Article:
Co-authored by Clifford Morris, PhD and Thomas Kent

Paradigm of Artificial Intelligence

Technology moves only in one direction—forward. In general, the observation of this fact is welcome. After all, the ability to develop and apply technology is a defining aspect of our species. This fact becomes unwelcome when outcome-driven industries trade their lots for technological efficiency. In medicine, the efficiency economy has resulted in doctors spending less time with patients. This is highlighted by an average first appointment time of only twelve minutes.1 Before we continue, it is important to acknowledge that the gains we have made in efficiency are important to total patient outcomes, as more efficiency equates to more treated patients. Instead, we are concerned with individual patient outcomes.

For too long, medicine, enabled by the worst aspects of technological advancement, was trending in the direction of cookie-cutter solutions to the unique needs of individual patients. When pondering how to rehumanize medicine, AI is often the last thought on one’s mind. Yet, the current data may lead one to the opposite conclusion. AI seems to be able to give us this lost time back, allowing for doctors to give patients the time they truly need. The extra human interaction time is not just beneficial for the patients, but for the physicians as well. A study conducted at the University of Colorado showed that taking the computer out of the exam room and supporting doctors with human medical assistants significantly reduced burnout rates.2 If AI could use its data-processing ability to help with the more clerical work nurses do, it could permit nurses more time with both doctors and patients. The placement of AI in a clinical setting may facilitate more one on one time between doctors and patients, leading to a reduction in nosocomial infections and hospital readmissions as well.1,3 This could save the health care industry millions, while providing superior patient care. All that is needed is for someone to commit to the first push.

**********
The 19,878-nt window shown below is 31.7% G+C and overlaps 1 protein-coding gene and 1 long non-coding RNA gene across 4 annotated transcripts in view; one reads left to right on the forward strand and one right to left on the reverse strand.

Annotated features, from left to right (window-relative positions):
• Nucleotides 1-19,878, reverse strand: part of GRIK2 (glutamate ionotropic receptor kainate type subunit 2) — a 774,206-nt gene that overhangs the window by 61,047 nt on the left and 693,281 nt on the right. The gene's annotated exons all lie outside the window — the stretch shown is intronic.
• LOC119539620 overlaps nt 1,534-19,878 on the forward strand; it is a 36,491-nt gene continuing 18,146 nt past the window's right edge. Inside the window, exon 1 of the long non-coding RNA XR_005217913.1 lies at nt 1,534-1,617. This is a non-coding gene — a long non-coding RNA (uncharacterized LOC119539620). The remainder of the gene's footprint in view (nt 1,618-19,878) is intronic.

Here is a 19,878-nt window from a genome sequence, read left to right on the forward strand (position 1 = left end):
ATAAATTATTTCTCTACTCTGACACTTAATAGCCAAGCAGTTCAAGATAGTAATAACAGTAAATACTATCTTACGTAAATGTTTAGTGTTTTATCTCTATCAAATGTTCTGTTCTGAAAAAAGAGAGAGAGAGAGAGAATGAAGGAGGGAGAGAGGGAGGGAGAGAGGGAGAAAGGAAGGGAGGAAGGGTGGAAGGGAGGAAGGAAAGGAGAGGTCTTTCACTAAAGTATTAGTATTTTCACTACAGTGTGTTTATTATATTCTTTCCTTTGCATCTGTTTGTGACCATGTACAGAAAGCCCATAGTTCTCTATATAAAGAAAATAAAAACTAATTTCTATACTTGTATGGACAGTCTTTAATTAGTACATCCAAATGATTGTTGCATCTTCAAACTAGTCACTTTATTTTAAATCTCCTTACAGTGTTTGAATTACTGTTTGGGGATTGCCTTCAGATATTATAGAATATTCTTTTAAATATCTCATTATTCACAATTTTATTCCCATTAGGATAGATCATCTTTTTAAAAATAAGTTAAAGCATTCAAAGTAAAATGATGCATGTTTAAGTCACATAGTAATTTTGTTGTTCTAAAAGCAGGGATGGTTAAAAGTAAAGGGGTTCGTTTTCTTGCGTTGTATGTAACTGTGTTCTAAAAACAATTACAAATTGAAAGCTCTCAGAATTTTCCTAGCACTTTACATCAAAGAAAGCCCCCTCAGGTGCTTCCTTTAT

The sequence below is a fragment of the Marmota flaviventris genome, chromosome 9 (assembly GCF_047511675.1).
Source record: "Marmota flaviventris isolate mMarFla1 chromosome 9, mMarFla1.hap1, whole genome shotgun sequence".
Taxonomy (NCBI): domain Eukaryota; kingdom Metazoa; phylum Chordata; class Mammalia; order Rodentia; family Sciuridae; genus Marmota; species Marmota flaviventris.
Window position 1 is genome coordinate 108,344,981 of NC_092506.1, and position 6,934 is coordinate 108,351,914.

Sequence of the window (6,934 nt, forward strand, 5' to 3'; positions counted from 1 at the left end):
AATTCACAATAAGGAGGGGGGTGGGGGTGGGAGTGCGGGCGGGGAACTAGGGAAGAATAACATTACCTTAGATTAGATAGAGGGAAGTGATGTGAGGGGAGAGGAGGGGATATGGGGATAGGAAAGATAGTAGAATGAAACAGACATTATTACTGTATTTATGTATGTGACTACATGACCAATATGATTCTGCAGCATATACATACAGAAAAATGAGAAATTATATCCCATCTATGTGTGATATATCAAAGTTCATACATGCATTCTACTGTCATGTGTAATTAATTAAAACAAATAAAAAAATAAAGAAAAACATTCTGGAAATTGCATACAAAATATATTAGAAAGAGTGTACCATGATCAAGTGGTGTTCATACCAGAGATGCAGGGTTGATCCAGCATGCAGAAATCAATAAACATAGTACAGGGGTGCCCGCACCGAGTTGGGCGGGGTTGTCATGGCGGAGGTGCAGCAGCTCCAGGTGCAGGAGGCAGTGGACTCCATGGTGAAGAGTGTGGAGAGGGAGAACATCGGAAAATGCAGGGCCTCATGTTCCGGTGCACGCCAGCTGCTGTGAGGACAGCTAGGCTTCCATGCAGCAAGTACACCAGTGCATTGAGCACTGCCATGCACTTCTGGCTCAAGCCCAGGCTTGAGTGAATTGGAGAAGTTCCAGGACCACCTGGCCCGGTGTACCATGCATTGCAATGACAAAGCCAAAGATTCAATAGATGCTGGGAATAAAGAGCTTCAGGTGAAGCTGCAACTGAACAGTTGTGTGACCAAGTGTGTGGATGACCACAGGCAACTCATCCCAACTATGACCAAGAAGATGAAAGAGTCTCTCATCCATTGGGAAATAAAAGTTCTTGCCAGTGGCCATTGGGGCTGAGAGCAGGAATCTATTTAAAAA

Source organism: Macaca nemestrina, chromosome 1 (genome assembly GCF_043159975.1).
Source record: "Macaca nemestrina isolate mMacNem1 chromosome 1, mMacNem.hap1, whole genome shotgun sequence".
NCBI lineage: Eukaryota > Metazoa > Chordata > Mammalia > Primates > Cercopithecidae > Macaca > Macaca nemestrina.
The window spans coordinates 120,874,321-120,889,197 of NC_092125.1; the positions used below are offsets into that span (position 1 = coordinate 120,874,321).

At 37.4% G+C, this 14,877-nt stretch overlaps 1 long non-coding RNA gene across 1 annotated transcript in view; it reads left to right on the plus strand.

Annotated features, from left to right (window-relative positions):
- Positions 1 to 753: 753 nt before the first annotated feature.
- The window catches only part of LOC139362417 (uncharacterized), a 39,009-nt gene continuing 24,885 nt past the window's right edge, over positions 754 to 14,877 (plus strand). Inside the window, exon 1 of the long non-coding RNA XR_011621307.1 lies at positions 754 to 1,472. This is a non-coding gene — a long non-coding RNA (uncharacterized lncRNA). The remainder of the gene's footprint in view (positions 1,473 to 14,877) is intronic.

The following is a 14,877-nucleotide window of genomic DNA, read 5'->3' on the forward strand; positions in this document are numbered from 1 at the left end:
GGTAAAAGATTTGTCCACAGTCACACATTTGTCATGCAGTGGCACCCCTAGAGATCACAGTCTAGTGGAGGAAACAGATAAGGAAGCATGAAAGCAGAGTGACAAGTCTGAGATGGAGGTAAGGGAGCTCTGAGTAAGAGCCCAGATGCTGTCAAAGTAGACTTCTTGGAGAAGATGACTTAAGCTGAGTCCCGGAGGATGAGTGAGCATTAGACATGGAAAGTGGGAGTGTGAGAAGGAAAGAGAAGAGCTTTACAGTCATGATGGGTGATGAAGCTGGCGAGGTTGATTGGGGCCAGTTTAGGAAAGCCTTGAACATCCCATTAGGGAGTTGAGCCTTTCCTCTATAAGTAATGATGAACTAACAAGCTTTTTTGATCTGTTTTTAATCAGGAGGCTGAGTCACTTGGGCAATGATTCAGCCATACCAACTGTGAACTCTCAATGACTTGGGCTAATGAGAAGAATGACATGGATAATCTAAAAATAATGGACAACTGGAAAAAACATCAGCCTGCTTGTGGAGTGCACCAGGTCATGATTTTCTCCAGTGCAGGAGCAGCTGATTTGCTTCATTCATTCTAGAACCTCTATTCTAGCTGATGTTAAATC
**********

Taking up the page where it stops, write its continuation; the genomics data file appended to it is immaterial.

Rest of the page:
The Role of AI in the Clinical Lab Field